However, MAT has also been suggested to have a relevant role in controlling knee laxities and thus protecting the ACL (Novaretti & Musahl, 2018). Nevertheless, the biomechanical effect of MAT has been mainly evaluated through cadaveric studies, and there is lack of in-vivo evaluations.
In this study, we first aim to review the biomechanical consequences of meniscectomy and MAT on knee stability. In order to do so, we focused on two main biomechanical parameters: contact stress, since its increase can lead to early OA (Dong et al., 2014); and knee laxity, since it is one of the principal indices of knee instability. Furthermore, we aim to offer an insight about the kinematic effect of either medial or lateral MAT, through an in-vivo kinematic acquisition with a navigation system.
Biomechanical consequence of meniscectomy
The weight-bearing role of the meniscus has been investigated in past (Maher et al., 2017). A greater attention has been focused on the effect of the either partial or total removal of the medial meniscus, since it is the mostly solicited during daily life activities.
Overall, the internal forces acting on the knee after meniscectomy significantly differ from the intact conditions. Knee biomechanics may result in an alteration of contact pressure and contact area. Baratz et al. (Baratz et al., 1986) showed a proportional increase of contact pressure (up to 110%) after partial-to-total meniscectomy in cadaver knees. In addition, contact area has been shown to decrease significantly (up to 75%) relating to the size of the damage. In particular, the peripheral portion of the menisci seems to contribute most to the changes in the knee contact stress (Lee et al., 2006).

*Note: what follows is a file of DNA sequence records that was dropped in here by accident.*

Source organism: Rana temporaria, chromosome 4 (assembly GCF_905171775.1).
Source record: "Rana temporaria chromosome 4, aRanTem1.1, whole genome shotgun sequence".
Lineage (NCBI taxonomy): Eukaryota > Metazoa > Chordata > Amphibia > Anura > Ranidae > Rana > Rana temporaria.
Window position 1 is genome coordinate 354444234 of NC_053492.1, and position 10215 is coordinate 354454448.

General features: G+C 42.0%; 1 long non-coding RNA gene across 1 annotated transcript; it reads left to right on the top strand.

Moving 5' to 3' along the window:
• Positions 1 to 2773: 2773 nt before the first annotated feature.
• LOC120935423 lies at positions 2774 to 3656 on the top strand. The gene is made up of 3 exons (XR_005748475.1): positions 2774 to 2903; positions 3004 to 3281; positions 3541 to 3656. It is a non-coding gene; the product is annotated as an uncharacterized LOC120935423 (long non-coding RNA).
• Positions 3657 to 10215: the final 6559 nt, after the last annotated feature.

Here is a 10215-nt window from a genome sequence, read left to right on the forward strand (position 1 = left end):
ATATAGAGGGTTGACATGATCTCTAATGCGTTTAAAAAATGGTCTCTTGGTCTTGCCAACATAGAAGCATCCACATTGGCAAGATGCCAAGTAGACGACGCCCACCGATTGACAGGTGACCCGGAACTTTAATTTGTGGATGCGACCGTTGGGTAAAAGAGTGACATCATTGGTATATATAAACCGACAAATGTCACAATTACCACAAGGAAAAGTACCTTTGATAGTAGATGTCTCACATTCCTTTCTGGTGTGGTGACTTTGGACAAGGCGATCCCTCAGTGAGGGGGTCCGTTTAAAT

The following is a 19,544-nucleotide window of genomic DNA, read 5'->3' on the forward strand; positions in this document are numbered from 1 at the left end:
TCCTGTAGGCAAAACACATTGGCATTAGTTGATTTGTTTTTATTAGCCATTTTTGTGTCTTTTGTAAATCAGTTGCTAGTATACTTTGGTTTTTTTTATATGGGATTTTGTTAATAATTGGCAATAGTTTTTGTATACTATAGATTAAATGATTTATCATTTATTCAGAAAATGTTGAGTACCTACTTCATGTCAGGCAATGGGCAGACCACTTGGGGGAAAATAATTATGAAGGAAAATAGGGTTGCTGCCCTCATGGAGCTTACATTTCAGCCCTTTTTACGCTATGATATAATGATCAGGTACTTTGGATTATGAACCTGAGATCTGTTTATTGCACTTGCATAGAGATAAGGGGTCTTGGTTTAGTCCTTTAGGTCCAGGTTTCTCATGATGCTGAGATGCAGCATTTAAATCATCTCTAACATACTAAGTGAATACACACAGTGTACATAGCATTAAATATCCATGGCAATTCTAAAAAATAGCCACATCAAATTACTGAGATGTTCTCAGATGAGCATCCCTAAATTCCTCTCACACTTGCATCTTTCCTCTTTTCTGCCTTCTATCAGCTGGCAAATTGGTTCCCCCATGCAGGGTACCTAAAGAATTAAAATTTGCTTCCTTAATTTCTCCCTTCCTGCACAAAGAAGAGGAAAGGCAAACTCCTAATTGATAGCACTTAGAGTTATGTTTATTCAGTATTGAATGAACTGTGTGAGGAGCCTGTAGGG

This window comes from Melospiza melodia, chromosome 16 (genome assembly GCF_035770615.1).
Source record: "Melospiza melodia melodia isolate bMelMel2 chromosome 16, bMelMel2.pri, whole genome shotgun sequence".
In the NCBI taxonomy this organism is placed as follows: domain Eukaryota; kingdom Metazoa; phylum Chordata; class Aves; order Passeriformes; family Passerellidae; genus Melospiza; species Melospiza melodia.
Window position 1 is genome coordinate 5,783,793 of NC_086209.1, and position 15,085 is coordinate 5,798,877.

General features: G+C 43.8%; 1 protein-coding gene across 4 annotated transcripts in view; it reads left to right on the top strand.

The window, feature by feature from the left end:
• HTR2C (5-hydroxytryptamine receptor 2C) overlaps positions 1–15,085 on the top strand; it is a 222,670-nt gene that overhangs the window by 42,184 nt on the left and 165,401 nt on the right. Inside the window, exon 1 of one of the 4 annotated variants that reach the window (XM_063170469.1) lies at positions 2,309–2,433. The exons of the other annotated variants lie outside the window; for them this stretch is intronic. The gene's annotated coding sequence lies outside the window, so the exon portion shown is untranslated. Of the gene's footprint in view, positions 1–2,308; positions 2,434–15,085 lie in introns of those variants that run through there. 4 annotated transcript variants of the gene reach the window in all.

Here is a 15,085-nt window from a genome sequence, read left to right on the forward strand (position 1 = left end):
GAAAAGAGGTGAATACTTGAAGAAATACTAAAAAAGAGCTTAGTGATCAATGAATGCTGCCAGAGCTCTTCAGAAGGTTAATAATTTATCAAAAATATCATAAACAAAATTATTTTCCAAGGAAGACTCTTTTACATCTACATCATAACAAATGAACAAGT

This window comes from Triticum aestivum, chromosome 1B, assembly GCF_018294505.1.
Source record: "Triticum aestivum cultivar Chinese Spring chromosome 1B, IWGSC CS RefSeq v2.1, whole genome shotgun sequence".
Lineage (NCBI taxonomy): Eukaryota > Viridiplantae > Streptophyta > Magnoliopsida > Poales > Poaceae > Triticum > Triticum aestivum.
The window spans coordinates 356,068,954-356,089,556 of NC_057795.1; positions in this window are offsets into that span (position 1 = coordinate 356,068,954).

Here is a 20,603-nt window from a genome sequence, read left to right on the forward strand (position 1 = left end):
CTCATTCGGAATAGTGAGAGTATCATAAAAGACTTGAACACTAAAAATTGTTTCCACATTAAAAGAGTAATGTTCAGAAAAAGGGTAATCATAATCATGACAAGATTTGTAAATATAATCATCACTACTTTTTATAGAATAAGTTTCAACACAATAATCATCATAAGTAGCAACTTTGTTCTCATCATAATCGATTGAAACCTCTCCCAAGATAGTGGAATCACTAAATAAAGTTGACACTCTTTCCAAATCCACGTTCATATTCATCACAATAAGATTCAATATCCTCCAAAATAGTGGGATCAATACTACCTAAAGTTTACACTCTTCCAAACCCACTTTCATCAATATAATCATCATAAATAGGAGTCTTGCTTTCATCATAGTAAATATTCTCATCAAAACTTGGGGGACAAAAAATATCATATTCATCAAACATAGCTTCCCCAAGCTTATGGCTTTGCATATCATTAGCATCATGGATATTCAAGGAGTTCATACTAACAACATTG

As abnormal loading conditions may affect the integrity of the cartilage, meniscectomy is commonly considered as a risk factor for the beginning and the progression of osteoarthritis (Petty & Lubowitz, 2011). The direct contact between the cartilage layers may facilitate the damage of the collagen matrix and prolong the strain recovery. Thus, this may induce vascular invasion, dehydration and endochondral ossification (Song et al., 2008).
The menisci have an important role in static and dynamic knee laxity. Numerous in vitro studies highlighted the importance of the menisci in reducing anterior tibial translation in the knee in different ACL conditions. (Allen et al., 2000; Hanley & Warren, 1987; Levy et al., 1989; Levy et al., 1982)
Removal of the medial meniscus has been reported to produce an increase of the strain on the ACL and to contribute to anterior-posterior (AP) laxity, when the ACL is intact (Spang et al., 2010). Compared to the normal condition, removal of almost 50% of the posterior horn of the medial meniscus increases anterior tibial translation and creates a posterior shift of the femur under axial compression (Arno et al., 2013). Through an in-vivo study, Yammine et al. (Yammine, 2013) showed how partial meniscectomy may induce significant immediate post-operative anterior tibial translation (up to 3 mm) even when ACL is not injured.
In an ACL-deficient knee, the effect of medial meniscus injury has been widely studied. A commonly accepted insight is that posterior horn tears (Ahn et al., 2011) or posterior root tears increase AP tibial translation, especially when the knee is flexed 0–60 degrees.